Belfast is becoming a European hub for cyber security, with the announcement of another web protection firm bringing 80 new jobs to Northern Ireland. California-based WhiteHat Security - which provides online security for businesses - is the third company within the industry to set up shop in Belfast this year.
WhiteHat is creating jobs for 50 security engineers, 20 software engineers and 10 customer support staff over the next three years.
Chief executive Jeremiah Grossman said Northern Ireland's "highly skilled workforce" was the main motivation for the company coming to Belfast. He said: "It's about access to talent, that's what we are really after. The deciding factor is hiring, training and retaining the best application security people in the world."
Mr Grossman said he was impressed by the quality of candidates when interviewing for some of the new posts.
"For our job you need two things, one is a computer science background, preferably in programming. The other one is an inquisitive mind - that you are willing to learn every day, all day.
"When we interviewed they had those skills, and the drive to do those things," the entrepreneur said.
The firm, which follows security companies Rapid7 and Proofpoint in opening in Belfast, will receive a grant from Invest NI for £480,000.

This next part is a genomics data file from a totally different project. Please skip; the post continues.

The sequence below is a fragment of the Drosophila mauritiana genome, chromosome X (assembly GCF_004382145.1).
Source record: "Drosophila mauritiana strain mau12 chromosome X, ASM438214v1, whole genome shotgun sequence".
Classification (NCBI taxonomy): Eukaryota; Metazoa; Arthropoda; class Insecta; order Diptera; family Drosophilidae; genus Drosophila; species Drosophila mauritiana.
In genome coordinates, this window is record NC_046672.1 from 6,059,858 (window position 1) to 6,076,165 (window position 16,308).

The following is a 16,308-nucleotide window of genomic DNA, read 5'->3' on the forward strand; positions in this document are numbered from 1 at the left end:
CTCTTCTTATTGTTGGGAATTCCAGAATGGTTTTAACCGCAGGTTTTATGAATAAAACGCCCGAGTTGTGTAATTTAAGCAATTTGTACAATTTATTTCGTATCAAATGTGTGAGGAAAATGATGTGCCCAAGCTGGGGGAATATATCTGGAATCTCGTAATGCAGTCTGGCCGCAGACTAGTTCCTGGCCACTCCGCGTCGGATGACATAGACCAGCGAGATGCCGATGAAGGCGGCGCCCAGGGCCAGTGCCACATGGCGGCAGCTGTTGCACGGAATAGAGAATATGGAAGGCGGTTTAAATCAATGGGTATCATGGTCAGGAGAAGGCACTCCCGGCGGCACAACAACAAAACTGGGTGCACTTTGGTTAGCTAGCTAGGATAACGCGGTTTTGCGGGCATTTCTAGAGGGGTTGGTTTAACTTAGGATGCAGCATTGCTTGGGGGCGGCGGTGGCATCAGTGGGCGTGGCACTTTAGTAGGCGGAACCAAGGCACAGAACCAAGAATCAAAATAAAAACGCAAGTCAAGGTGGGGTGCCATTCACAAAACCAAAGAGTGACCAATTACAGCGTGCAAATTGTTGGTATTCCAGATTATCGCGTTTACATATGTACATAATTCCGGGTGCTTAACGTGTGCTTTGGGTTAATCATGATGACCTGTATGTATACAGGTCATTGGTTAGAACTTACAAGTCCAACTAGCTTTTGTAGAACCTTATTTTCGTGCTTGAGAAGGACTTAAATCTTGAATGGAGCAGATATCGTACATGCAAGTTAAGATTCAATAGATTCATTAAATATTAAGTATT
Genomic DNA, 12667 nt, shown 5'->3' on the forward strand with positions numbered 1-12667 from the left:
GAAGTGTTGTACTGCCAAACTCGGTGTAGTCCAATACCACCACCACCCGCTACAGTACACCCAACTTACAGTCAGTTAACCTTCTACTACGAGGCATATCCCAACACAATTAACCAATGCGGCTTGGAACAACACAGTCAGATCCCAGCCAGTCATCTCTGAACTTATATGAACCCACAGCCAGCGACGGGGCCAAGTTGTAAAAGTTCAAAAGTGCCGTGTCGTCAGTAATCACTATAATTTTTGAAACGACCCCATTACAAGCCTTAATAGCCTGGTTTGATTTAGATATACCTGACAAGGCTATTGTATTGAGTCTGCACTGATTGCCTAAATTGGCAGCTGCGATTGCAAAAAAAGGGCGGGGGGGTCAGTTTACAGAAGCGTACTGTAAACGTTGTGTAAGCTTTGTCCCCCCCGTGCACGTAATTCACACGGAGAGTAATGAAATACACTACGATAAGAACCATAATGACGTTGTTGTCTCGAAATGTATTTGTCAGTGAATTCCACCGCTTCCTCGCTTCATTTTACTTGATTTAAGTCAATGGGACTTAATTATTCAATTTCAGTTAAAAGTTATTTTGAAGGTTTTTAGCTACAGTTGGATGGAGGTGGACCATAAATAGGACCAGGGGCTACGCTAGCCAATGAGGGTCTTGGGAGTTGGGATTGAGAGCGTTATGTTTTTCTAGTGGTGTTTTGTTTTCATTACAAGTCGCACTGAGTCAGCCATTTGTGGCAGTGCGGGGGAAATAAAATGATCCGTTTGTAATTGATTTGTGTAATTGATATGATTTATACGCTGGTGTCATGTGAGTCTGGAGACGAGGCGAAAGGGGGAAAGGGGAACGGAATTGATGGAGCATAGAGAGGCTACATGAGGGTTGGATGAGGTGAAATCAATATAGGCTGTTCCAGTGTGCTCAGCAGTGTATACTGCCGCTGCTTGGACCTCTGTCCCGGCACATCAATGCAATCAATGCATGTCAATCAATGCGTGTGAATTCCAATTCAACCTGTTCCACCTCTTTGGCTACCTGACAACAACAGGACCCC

Cyber security expert David Crozier from Queen's University said Belfast was "undoubtedly becoming a European hub for cyber security firms". He said: "Online security is a big challenge facing businesses, and one that is ever-changing. This has meant the size of the market for web protection firms is growing."
Mr Crozier said the size of the growing online security sector is worth around £51bn globally - with the UK market alone projected to expand to £3.4bn in three years.
"The UK Government has recently revised its target for the export of cyber security-related technologies, upwards, to £2bn by 2016," he said.
The Department of Employment and Learning (DEL) is injecting £240,000 into staff training at WhiteHat as part of its Assured Skills programme.
It's one of the areas which could face funding cuts amid the Executive's ongoing budget crisis.
DEL Minister Dr Stephen Farry said: "It is providing great success, and is intrinsic to what we're doing now in inward investment."
And regarding the ongoing issues surrounding the devolution of corporation tax, Dr Farry said taxes will have to go up to compensate.
"We do have to look seriously at other forms of revenue raising, he said.
Dr Farry said this could also mean the introduction of water charges in the future.